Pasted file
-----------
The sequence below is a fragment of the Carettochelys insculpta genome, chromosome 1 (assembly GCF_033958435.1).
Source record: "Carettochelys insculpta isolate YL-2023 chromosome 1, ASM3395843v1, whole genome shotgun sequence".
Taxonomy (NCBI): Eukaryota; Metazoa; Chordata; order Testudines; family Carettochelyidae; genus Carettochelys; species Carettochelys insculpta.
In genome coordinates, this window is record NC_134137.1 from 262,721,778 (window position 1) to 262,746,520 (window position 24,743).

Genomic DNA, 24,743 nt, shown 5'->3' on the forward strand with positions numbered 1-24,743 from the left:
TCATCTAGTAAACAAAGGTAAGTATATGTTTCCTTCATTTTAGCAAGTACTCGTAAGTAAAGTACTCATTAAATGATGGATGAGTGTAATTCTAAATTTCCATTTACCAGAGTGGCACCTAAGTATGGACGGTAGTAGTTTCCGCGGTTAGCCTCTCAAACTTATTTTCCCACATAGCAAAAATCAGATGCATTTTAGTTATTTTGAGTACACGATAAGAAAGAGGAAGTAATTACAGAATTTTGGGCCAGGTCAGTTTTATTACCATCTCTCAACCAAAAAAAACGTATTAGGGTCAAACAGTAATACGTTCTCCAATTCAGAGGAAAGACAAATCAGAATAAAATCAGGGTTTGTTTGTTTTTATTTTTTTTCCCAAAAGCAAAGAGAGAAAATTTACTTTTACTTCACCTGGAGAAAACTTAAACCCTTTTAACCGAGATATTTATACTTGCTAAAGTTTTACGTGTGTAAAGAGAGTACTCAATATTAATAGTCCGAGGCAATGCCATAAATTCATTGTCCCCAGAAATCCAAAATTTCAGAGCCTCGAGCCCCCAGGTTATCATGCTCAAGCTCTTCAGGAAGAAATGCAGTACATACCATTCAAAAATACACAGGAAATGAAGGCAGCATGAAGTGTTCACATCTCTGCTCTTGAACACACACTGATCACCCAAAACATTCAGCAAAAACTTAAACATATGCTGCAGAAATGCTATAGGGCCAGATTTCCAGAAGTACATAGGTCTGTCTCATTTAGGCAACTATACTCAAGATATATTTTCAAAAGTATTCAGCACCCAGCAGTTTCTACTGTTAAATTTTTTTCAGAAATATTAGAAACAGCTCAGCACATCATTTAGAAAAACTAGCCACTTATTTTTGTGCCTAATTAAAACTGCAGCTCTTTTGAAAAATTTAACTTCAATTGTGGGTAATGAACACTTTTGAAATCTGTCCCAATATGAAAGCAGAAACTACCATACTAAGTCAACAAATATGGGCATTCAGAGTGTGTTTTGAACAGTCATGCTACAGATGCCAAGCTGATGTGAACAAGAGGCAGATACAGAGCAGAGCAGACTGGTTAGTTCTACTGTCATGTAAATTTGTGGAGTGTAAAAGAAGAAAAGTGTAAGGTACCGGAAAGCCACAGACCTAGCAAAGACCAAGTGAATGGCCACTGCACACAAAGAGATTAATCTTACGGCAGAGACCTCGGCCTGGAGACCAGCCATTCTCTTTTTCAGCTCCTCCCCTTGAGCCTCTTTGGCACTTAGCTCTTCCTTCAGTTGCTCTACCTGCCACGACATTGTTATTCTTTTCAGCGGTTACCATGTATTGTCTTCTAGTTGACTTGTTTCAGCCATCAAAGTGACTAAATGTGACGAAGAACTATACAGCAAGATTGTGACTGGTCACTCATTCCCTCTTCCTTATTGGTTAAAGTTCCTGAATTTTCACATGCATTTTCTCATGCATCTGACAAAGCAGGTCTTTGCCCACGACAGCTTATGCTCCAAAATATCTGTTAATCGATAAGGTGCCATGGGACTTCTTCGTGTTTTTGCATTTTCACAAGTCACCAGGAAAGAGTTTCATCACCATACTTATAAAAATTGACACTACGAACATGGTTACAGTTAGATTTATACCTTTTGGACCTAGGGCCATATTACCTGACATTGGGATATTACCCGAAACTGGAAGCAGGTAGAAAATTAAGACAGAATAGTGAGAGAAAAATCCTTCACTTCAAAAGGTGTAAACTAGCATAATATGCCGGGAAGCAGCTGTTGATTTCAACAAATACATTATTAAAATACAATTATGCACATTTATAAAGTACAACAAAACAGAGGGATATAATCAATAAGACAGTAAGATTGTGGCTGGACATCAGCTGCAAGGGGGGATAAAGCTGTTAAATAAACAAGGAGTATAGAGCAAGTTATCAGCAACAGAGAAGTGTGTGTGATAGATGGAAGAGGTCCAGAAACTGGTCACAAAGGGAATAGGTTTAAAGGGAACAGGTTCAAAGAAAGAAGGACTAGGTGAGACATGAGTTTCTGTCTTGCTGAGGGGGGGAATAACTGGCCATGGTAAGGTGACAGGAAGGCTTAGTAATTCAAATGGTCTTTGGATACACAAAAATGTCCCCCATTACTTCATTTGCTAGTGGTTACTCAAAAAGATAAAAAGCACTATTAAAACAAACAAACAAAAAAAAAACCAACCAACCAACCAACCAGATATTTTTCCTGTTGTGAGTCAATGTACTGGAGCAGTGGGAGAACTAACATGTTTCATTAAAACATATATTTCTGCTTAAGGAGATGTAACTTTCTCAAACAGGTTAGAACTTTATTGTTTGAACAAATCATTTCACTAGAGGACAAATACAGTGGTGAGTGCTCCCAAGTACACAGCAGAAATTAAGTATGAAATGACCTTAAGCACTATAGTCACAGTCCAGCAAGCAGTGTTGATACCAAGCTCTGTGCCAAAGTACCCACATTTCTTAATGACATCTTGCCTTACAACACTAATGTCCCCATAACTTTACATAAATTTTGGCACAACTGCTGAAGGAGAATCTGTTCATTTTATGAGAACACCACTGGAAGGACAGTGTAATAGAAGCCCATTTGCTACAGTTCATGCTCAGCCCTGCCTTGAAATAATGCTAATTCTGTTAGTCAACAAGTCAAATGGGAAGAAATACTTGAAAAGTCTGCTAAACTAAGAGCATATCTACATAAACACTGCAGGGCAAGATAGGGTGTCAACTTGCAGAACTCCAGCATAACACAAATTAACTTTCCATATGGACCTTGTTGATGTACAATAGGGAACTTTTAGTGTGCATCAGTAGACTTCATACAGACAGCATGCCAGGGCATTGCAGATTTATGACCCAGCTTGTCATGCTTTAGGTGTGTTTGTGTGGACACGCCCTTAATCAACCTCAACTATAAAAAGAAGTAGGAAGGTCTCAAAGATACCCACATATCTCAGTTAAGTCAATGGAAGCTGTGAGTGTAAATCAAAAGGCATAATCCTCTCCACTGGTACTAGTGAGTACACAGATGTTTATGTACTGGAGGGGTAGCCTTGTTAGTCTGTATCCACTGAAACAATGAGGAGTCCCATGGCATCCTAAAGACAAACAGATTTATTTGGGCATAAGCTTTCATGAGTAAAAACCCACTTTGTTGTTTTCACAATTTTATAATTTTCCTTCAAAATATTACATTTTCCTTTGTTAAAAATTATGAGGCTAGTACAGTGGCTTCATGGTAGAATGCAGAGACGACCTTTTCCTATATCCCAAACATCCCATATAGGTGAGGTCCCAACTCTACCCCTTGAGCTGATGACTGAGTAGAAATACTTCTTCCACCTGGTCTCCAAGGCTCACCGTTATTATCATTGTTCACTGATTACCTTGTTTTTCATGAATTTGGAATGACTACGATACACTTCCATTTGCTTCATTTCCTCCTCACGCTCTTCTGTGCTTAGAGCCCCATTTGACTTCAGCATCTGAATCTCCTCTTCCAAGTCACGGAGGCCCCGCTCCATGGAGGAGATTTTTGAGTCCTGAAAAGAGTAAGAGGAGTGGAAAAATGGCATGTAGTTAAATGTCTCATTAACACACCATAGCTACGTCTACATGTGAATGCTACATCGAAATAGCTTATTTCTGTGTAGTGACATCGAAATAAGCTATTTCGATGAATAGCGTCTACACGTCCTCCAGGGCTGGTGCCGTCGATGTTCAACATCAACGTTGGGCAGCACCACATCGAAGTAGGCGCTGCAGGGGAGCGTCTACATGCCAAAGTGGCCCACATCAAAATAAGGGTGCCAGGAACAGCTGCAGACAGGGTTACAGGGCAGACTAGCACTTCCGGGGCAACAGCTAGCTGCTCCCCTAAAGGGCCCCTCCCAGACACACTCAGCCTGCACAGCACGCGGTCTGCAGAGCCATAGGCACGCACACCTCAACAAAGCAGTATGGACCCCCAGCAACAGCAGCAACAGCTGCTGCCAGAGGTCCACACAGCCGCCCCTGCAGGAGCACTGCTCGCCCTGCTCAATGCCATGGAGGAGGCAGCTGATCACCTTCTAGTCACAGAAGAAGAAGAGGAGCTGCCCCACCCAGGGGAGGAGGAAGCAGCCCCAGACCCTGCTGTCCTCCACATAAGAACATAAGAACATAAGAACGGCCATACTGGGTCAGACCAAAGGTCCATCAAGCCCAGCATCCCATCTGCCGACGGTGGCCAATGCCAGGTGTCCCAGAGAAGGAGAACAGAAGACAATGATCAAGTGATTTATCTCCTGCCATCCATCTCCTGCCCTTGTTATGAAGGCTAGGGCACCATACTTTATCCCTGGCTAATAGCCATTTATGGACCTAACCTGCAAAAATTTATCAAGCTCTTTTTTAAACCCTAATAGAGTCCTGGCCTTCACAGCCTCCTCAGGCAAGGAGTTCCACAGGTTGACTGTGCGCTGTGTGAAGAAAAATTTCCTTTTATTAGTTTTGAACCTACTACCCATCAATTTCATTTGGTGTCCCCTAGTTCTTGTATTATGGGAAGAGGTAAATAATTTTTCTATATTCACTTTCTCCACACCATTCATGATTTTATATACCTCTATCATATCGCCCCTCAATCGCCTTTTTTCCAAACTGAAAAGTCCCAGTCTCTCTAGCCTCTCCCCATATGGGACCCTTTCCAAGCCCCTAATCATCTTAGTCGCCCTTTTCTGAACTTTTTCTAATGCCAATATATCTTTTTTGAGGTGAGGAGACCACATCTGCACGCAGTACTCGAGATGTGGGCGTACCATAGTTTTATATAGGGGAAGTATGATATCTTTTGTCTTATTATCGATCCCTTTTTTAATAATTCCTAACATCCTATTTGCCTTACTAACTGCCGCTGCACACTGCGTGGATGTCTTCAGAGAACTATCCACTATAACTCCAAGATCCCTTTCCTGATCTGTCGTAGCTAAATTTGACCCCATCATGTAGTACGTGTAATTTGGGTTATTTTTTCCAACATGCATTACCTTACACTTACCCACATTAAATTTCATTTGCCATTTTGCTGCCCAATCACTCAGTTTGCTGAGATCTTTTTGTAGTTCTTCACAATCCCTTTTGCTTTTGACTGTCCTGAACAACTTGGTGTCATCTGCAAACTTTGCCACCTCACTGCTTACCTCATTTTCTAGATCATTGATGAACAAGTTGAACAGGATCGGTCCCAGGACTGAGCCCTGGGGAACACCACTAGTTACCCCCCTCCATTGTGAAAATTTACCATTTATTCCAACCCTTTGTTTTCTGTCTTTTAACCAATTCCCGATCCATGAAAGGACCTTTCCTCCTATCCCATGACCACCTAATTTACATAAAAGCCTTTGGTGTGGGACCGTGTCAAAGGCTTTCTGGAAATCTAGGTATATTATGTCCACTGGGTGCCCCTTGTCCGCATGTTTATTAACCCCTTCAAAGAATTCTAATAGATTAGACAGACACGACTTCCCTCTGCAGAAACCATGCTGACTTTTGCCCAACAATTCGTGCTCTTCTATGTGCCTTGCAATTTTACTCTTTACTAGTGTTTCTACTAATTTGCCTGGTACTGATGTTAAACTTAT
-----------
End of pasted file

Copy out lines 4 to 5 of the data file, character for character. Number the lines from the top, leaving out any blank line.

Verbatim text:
In genome coordinates, this window is record NC_134137.1 from 262,721,778 (window position 1) to 262,746,520 (window position 24,743).

Genomic DNA, 24,743 nt, shown 5'->3' on the forward strand with positions numbered 1-24,743 from the left: